Archive for October, 2016

You Said “It’s Too Noisy in the Library!”

October 27, 2016

We received two comments this week regarding noise in the Library. You Said:

“You need to get people to work quietly to facilitate a good productive study environment. It sounds like a a cafeteria rather than a place of study and it is very frustrating to students that want to study. This is the loudest college Library I have ever seen. It makes the college look poorly. Maybey some signs would help? [sic]”

You also said:

“The library is misused by most students. It appears and sounds like a local pub… noise to excess, groups are socializing and extremely loud and can be heard in all portions of the facility even the upstairs quiet study area, no rule enforcement …. RDC library is disgrace for students who actually come to the library fo its intended use….R [sic]”

We Said:

Thank you for the comments about the noise levels in the Library.

The Library Information Common serves many purposes on campus, including providing space for collaborative work and social activities. This definition of an Information Common may help to clarify: “a place that has a serious learning function, supported by information and technology resources, but in a setting that can be noisy and readily accepts group activities.”

While our open architecture has many benefits, one of the drawbacks is that sound carries easily between floors. We have identified this issue to be considered in potential future renovations, but there is no immediate fix for this problem.

As you may know, we tolerate a certain level of group interaction and noise, and we have provided signage in the Quiet Area on floor 2. If there is excessive noise in the Quiet Area, please speak to the offending group or approach a staff member who will intervene on your behalf. Our staff can be reached in person at the Library Desk, by text at 403-800-8945, by live chat via the library website or any of our subject guides, or by phone at 403-342-3344.

You may want to try our Quiet Individual Study Room, 2006J, which has extra soundproofing insulation and a white noise machine.

Open Access Week: Oct. 24-30, 2016

October 25, 2016

Open Access Week is here!

This international event celebrates publishing initiatives that make scholarly research accessible online to anyone, anytime, anywhere in the world.

The theme of this year’s Open Access Week is “Open in Action.” Everyone from institutions to scholars are being encouraged to move beyond discussing the concept of Open Access, to putting it into practice.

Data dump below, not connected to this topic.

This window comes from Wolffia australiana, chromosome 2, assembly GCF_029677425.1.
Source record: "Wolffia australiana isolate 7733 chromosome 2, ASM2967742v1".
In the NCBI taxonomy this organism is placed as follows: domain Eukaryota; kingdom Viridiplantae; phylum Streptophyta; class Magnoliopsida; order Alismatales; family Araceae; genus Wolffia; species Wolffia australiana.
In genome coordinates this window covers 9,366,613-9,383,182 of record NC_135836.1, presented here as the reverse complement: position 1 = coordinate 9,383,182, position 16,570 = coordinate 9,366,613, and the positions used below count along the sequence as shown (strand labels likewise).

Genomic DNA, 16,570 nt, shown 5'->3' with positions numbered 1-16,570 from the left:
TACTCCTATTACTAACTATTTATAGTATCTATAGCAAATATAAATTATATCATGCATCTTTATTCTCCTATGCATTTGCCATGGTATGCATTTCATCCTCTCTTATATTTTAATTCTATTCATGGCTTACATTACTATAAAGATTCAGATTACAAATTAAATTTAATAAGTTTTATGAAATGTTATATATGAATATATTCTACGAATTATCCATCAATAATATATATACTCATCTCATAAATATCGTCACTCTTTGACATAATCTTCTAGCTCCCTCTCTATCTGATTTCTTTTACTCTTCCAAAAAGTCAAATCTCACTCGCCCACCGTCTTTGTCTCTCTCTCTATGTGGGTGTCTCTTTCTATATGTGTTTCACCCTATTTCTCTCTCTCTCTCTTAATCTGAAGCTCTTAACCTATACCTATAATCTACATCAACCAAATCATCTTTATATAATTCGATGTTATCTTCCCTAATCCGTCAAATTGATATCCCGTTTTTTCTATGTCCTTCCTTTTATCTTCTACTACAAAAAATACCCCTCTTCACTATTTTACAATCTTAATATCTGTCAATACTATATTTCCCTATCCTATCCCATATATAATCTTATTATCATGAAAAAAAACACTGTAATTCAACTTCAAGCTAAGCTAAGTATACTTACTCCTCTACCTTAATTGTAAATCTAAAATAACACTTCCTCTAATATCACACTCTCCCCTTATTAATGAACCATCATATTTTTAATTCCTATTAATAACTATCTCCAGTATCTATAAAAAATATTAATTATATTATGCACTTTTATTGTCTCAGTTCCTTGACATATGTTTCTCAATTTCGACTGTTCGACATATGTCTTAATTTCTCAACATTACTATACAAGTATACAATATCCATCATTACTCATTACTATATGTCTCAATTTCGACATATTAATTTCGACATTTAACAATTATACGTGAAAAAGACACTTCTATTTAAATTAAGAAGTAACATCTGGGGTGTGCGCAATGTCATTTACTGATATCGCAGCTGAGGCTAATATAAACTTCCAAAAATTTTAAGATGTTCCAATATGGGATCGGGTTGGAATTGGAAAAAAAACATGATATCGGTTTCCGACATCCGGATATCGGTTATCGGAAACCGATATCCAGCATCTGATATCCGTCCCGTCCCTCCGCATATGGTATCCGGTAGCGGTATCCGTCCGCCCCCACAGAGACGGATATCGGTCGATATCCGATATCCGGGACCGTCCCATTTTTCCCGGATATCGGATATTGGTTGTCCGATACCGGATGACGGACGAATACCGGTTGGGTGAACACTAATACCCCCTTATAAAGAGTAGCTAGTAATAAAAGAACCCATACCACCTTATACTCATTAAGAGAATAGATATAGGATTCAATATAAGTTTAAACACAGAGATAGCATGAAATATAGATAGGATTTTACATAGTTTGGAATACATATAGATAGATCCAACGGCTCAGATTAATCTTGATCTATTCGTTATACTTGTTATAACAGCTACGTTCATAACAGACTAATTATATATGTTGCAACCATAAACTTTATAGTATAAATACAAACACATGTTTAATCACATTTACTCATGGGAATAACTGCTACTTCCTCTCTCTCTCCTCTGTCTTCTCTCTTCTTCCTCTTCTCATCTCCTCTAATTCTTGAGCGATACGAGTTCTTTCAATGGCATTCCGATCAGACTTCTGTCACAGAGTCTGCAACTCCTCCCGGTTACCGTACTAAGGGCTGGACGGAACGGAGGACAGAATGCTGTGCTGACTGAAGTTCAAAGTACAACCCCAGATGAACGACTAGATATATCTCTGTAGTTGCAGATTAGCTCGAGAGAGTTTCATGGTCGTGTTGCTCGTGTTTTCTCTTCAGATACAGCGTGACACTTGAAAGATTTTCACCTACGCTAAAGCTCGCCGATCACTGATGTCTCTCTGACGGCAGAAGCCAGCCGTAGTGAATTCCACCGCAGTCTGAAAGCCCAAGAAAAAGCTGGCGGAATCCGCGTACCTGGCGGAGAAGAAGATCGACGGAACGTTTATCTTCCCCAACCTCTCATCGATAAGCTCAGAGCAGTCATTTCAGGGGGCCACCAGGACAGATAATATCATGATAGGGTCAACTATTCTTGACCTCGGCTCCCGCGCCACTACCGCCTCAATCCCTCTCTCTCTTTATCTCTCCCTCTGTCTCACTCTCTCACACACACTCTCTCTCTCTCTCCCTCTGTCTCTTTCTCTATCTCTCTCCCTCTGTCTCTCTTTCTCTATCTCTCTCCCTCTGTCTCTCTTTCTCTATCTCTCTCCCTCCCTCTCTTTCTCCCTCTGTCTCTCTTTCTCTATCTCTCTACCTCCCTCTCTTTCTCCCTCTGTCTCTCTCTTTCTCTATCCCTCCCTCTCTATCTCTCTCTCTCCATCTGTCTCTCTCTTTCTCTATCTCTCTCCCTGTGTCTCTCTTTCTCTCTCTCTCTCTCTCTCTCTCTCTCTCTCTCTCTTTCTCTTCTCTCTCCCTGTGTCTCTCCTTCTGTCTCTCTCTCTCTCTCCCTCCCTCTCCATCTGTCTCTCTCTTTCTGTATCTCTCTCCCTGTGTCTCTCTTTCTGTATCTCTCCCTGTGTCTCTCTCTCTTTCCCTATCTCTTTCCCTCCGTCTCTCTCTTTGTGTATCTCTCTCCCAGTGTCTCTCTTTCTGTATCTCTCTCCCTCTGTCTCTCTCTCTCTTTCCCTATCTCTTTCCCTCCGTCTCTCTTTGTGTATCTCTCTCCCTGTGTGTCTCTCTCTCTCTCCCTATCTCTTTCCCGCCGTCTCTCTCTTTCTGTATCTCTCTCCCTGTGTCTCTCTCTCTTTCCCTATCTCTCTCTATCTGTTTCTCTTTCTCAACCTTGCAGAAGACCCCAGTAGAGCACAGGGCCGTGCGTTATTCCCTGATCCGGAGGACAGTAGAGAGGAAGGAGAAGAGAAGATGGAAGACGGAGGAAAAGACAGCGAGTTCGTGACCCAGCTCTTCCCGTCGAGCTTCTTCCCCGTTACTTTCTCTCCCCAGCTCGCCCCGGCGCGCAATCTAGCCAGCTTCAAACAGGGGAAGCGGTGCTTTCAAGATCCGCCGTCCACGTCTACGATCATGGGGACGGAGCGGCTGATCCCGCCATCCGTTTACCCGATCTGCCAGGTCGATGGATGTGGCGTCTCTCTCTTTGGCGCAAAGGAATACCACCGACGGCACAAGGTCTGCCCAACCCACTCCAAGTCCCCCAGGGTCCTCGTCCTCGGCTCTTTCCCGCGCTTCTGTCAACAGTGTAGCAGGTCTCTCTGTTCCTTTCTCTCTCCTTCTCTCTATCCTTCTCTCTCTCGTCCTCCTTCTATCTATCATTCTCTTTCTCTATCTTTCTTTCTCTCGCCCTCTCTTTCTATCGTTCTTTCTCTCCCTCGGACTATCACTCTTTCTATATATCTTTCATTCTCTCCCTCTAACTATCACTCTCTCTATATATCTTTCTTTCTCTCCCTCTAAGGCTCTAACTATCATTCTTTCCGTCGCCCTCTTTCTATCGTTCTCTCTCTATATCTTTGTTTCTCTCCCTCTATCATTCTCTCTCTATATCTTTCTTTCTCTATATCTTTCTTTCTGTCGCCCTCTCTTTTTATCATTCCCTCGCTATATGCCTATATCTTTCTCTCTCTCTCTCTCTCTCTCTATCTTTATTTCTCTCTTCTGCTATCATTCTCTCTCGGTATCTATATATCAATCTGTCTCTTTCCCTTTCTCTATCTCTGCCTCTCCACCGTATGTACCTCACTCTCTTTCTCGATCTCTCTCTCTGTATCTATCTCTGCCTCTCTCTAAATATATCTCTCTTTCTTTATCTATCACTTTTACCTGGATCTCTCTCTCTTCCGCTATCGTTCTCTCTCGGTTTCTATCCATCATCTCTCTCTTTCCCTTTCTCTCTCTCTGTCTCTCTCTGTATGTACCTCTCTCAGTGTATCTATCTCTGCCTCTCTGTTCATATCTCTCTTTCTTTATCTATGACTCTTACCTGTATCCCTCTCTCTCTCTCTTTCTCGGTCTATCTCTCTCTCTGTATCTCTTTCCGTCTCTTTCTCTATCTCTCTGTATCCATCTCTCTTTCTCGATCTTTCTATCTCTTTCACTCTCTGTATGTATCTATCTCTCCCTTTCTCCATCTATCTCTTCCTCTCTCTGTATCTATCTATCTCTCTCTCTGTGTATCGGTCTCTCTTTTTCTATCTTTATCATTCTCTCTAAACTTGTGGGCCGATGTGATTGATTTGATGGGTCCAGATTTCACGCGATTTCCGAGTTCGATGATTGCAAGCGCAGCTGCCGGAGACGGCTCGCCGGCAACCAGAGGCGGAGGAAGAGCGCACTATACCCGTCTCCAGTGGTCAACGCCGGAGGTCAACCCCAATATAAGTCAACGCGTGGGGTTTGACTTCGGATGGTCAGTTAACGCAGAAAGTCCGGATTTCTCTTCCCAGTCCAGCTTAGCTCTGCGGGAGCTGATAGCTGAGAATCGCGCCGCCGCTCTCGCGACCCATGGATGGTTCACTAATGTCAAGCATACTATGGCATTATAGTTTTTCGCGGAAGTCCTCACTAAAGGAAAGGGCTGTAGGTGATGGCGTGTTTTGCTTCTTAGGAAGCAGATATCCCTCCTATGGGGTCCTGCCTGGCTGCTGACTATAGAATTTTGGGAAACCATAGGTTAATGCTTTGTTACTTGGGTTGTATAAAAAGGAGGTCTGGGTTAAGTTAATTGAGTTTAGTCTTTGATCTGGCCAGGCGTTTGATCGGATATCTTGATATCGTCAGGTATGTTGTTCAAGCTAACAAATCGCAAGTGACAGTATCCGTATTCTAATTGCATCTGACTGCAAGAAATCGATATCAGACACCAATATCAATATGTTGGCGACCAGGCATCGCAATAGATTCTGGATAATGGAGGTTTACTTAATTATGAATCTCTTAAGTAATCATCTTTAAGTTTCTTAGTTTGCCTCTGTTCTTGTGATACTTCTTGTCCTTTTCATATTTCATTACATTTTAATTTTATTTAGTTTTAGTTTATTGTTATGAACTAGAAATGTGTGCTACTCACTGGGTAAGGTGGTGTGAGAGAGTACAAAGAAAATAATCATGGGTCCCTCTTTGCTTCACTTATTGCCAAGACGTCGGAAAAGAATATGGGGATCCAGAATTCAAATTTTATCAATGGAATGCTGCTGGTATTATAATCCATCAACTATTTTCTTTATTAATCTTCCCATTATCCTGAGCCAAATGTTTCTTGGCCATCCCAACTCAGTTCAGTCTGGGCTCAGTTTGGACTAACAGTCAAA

Whether you are a faculty member looking to make your research more accessible to everyone or, you are a student interested in research that is freely available once you are finished your program, Open Access may be of interest to you.

Learn more!

Interested in learning more about Open Access?  Check out these brief handouts on Open Access from the International Open Access Week website:

Also, visit the Open Access section of Red Deer College’s Research Common website.

Blackboard: there’s a NEW app for that

October 24, 2016

Bb Student appBb Student is Blackboard’s new mobile app that enables students to learn on their own mobile device. The simple interface allows students to access course content, complete assignments, view announcements, take tests, and check grades.

Navigation is intuitive with the most relevant features grouped and categorized in one place. The majority of students will spend their time in the main Activity Stream, which is the app’s home screen. It represents a “smart view” of prioritized events and due dates.

View, complete, and submit assignments and tests right in the app. Engage in real-time collaboration with your instructor and other students.

Bb Student is available on the App Store, Google Play, and on the Windows Store.

For more information or help using the new Bb Student app or Blackboard, visit RDC Library’s Blackboard guide or see us in person at the Library Desk.

When we say you can cite anything…we mean it!

October 3, 2016

If you’ve ever thought about using a source in your writing, but decided against it because you were unsure how you would cite it, don’t worry!

The Modern Language Association (MLA) recently updated its citation style guide, which has caused quite a stir in the academic community. In order to help demonstrate the changes and how they reflect some of the new types of resources researchers will cite in their work, EasyBib has decided to show us how easy it is to cite Pokemon GO using the new MLA standard. (more…)